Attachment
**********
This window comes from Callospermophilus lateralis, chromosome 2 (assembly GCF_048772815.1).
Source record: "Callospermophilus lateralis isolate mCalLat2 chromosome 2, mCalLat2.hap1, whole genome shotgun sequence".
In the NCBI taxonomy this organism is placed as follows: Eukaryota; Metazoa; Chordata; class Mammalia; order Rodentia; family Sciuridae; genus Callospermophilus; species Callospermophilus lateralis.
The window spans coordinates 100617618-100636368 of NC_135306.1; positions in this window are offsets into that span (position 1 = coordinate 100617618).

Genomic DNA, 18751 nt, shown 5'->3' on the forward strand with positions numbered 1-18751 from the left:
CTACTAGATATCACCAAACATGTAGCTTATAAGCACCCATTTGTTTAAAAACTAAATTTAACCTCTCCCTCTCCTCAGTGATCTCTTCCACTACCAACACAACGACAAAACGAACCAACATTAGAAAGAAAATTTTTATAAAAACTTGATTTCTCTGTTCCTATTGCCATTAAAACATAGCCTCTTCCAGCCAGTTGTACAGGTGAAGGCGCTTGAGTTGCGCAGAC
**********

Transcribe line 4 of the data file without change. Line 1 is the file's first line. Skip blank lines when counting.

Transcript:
The window spans coordinates 100617618-100636368 of NC_135306.1; positions in this window are offsets into that span (position 1 = coordinate 100617618).